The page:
Crying wolf over fuel efficiency standards


The truth is that the National Highway Traffic Safety Administration and the Environmental Protection Agency are drafting rules that grade manufacturers -- and the cars, trucks, and SUVs they build -- on a curve. This was mandated by the 2007 Energy Information and Security Act. The proposed 56 mpg standard by the year 2025 is not an inflexible line in the sand requiring all manufacturers to make only cars, trucks and SUVs go at least 56 miles on a gallon of gas.

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Instead, the new standards are designed so that each manufacturer's goal is custom-calculated, based on that manufacturer's own product line. An automaker that builds mostly larger cars, SUVs, and trucks will have lower mileage goals than a competitor that builds mostly compact and subcompact cars. And an SUV or truck with a larger "footprint" will not be required to get the same mileage as a small car. While the curves have not been proposed yet for 2025, the footprint curve for the 2016 standards established targets of 41.1 mpg for the Honda Fit compact car, 32.6 mpg for the Chrysler 300 full-size car, 32.9 mpg for the Ford Escape small SUV, and 24.7 mpg for the Chevy Silverado pickup truck.

Because automakers will be graded on a curve, there are incentives for manufacturers to build vehicles in every size class. The standards simply mandate that each of those vehicles, regardless of size, be as energy-efficient as possible.

If you hear automakers grumble that they cannot meet these fuel efficiency standards, don't believe them -- they are much better at innovation than they're letting on. It is important to understand how risk adverse automotive engineers have to be. Just misplacing the accelerator petal cost Toyota billions of dollars. Quality constraints are so severe that engineers are mired in a very conservative mindset that causes them to always underestimate what they can accomplish. Auto manufacturers not only have a plethora of new alternative fuel technologies to explore and develop, they also have plenty of on-the-shelf technologies they are in the process of deploying to make cars more fuel-efficient.

Stronger and lighter steel and simple design solutions are already available today -— and they save a lot of gas. It's the same story with technologies such as variable valve timing, cylinder deactivation, direct injected turbocharged engines, improved transmissions, and integrated starter systems. Manufacturers are already beginning to adopt these technologies. But they need to do it at a faster clip to help reduce fuel prices, our dependence on imported oil, and global warming gases.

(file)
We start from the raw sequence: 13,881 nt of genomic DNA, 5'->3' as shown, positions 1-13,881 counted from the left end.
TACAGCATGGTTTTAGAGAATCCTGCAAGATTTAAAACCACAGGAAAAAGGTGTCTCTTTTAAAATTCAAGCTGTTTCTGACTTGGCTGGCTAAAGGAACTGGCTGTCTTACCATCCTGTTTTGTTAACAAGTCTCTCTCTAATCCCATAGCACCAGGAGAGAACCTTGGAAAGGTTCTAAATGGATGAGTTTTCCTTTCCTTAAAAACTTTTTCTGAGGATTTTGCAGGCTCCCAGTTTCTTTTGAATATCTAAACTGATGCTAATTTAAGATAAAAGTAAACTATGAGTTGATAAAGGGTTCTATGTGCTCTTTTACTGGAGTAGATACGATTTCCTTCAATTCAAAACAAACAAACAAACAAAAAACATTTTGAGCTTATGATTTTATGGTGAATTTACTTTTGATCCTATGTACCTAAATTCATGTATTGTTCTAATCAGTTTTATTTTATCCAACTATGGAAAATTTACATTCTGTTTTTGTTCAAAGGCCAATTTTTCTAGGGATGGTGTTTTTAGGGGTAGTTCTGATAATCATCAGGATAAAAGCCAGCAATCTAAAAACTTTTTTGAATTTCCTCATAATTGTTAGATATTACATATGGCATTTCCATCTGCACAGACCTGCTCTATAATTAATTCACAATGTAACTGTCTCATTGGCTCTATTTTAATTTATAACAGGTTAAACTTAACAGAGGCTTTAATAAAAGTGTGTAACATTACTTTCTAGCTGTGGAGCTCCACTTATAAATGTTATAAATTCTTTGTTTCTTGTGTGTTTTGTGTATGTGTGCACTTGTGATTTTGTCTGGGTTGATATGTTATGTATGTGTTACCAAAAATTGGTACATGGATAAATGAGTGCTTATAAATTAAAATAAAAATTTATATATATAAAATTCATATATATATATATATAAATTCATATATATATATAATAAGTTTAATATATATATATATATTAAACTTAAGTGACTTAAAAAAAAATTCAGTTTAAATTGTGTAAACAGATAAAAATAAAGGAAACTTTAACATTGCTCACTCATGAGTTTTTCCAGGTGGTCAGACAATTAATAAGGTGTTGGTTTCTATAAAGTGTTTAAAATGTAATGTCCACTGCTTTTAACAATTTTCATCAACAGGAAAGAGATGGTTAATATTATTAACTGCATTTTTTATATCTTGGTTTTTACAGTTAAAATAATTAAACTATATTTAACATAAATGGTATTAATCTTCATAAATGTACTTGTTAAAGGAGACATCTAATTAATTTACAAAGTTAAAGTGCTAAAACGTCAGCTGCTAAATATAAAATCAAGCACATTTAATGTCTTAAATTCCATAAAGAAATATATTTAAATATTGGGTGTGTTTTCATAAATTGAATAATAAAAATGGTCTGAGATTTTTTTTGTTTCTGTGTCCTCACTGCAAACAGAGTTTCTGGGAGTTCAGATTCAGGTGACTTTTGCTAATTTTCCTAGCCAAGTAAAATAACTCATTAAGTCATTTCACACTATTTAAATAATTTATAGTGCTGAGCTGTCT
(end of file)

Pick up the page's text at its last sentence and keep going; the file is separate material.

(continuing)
Technology can move quickly or at a snail's pace, depending on the motivation of the industry involved. Several studies have shown that automakers could achieve the strong standard of 56 mpg that the Obama administration is reportedly considering even if they only use technologies already available today -— without any alternative fuel technologies coming on line at all.

But of course, it's silly to assume no innovation during the 14-year lead-time before cars have to meet the new mileage standards. Think of how long 14 years is in technological terms. Fourteen years ago, there were no BlackBerries, no iPhones, no Facebook, no Twitter. 

On U.S. vehicles, there was no direct injection, no high-strength steel, no variable cam phasing, no 6- or 8-speed transmissions, no hybrid systems, no vehicle stability control, and lead-acid batteries were being used in battery-electric vehicles.

The last time gas mileage standards were tightened up, car makers -— after their initial protest -— got to work, and they are already well on their way to reaching the 35.5 mpg goal they agreed to last year.

If given an ambitious goal again in 2012 -- and 56 mpg by 2025 strikes me as ambitious, but doable —- we will probably be in for another round of hemming and hawing on the part of most carmakers. But at the end of the day, automakers will be able to get the job done. And families across the country will benefit.

John German is a senior fellow and program director for the International Council on Clean Transportation. He spent eight years at Chrysler working on fuel economy issues in powertrain engineering, thirteen years doing research and writing regulations at the Ann Arbor, Mich., EPA's Office of Mobile Sources' laboratory, and eleven years as manager of Environmental and Energy Analyses for American Honda Motor Company.


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